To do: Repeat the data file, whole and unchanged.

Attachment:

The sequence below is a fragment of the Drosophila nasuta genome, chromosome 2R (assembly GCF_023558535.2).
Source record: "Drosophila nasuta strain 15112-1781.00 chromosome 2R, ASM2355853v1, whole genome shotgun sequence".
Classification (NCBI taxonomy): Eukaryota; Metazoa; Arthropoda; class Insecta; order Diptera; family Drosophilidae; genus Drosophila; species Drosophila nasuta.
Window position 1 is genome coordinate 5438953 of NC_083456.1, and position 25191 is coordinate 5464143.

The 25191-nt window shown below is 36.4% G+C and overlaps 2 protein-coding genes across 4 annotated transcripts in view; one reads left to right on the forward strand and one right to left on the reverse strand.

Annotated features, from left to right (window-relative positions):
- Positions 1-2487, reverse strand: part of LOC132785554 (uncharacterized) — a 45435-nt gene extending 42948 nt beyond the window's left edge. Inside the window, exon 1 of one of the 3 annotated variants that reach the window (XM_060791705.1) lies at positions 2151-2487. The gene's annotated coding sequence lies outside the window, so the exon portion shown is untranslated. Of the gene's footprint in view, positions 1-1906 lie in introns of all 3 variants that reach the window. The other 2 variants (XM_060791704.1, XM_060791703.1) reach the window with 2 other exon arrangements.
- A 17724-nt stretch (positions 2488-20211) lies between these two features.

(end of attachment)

The sequence below is a fragment of the Drosophila nasuta genome, chromosome 2R (assembly GCF_023558535.2).
Source record: "Drosophila nasuta strain 15112-1781.00 chromosome 2R, ASM2355853v1, whole genome shotgun sequence".
Classification (NCBI taxonomy): Eukaryota; Metazoa; Arthropoda; class Insecta; order Diptera; family Drosophilidae; genus Drosophila; species Drosophila nasuta.
Window position 1 is genome coordinate 5438953 of NC_083456.1, and position 25191 is coordinate 5464143.

The 25191-nt window shown below is 36.4% G+C and overlaps 2 protein-coding genes across 4 annotated transcripts in view; one reads left to right on the forward strand and one right to left on the reverse strand.

Annotated features, from left to right (window-relative positions):
- Positions 1-2487, reverse strand: part of LOC132785554 (uncharacterized) — a 45435-nt gene extending 42948 nt beyond the window's left edge. Inside the window, exon 1 of one of the 3 annotated variants that reach the window (XM_060791705.1) lies at positions 2151-2487. The gene's annotated coding sequence lies outside the window, so the exon portion shown is untranslated. Of the gene's footprint in view, positions 1-1906 lie in introns of all 3 variants that reach the window. The other 2 variants (XM_060791704.1, XM_060791703.1) reach the window with 2 other exon arrangements.
- A 17724-nt stretch (positions 2488-20211) lies between these two features.